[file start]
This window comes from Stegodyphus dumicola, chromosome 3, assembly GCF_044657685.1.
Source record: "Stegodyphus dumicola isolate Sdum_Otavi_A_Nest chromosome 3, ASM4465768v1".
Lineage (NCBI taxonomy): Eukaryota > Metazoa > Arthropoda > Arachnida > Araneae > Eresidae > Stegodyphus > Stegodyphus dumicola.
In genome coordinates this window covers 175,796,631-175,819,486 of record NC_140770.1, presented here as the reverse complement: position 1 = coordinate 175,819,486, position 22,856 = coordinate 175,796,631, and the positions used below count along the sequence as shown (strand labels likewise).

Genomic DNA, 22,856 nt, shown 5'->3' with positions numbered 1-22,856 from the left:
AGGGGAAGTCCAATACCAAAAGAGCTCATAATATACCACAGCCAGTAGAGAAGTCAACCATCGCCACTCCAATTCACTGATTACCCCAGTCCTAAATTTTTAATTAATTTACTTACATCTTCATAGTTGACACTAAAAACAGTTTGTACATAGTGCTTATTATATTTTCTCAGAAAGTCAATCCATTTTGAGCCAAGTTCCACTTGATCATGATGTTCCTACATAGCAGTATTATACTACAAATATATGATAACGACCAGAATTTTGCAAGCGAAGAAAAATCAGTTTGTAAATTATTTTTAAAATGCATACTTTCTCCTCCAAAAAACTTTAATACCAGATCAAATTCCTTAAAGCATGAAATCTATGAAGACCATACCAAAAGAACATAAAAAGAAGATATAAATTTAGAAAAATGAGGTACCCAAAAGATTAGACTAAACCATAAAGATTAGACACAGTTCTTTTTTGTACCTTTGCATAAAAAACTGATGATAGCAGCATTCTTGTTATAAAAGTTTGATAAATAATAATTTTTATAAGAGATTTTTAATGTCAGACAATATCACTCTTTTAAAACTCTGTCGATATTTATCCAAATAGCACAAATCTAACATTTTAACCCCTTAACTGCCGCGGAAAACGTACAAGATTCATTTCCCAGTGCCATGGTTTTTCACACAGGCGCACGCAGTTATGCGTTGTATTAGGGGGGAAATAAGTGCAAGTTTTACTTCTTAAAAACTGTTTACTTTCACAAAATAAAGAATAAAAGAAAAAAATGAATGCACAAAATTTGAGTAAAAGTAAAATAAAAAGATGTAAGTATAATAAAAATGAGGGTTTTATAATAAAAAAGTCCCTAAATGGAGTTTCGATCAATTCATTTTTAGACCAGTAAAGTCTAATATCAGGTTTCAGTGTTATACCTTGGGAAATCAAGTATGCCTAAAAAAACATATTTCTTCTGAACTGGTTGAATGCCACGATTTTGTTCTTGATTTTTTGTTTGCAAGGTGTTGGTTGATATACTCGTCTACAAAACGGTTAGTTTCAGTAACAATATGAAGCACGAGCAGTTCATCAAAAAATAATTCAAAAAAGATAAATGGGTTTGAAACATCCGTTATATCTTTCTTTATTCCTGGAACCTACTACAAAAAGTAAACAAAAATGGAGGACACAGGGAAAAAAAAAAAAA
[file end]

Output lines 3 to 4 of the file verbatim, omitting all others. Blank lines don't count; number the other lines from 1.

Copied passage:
Lineage (NCBI taxonomy): Eukaryota > Metazoa > Arthropoda > Arachnida > Araneae > Eresidae > Stegodyphus > Stegodyphus dumicola.
In genome coordinates this window covers 175,796,631-175,819,486 of record NC_140770.1, presented here as the reverse complement: position 1 = coordinate 175,819,486, position 22,856 = coordinate 175,796,631, and the positions used below count along the sequence as shown (strand labels likewise).